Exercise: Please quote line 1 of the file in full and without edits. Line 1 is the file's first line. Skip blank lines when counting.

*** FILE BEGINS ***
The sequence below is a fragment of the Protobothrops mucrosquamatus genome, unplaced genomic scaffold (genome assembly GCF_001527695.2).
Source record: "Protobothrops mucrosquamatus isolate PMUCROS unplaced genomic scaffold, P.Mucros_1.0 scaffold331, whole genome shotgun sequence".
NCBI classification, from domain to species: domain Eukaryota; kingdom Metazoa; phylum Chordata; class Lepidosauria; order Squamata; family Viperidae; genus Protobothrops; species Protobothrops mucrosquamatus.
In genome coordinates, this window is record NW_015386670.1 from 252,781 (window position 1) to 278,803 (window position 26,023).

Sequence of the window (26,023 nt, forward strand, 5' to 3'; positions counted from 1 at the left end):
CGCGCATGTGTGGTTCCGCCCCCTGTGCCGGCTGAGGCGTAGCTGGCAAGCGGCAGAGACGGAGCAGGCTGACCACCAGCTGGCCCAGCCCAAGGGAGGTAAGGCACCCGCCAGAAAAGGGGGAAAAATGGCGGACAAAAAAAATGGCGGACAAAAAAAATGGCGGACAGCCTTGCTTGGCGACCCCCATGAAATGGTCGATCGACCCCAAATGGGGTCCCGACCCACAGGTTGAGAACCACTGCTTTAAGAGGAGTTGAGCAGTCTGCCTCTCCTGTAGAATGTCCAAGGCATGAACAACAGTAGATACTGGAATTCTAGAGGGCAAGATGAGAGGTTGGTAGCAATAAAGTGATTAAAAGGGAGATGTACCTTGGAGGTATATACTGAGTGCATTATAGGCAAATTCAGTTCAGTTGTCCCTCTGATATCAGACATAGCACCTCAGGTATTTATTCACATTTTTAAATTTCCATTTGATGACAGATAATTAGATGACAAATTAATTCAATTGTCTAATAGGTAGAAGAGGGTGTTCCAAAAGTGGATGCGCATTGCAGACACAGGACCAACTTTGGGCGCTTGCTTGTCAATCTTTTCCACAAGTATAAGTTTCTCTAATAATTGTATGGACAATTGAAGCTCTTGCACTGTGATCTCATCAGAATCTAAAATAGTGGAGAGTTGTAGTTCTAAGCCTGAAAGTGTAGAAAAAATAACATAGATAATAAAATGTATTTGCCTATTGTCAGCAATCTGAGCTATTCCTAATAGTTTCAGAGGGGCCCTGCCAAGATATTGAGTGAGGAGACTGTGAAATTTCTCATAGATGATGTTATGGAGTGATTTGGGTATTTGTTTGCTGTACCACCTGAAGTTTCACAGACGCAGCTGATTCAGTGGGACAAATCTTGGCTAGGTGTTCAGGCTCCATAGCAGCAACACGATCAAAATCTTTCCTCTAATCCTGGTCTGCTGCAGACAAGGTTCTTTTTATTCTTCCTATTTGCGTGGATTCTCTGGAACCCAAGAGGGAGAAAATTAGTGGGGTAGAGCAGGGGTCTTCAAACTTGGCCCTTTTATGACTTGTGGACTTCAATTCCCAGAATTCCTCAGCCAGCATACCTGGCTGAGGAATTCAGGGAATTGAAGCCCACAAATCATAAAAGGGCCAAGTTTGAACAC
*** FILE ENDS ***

The sequence below is a fragment of the Protobothrops mucrosquamatus genome, unplaced genomic scaffold (genome assembly GCF_001527695.2).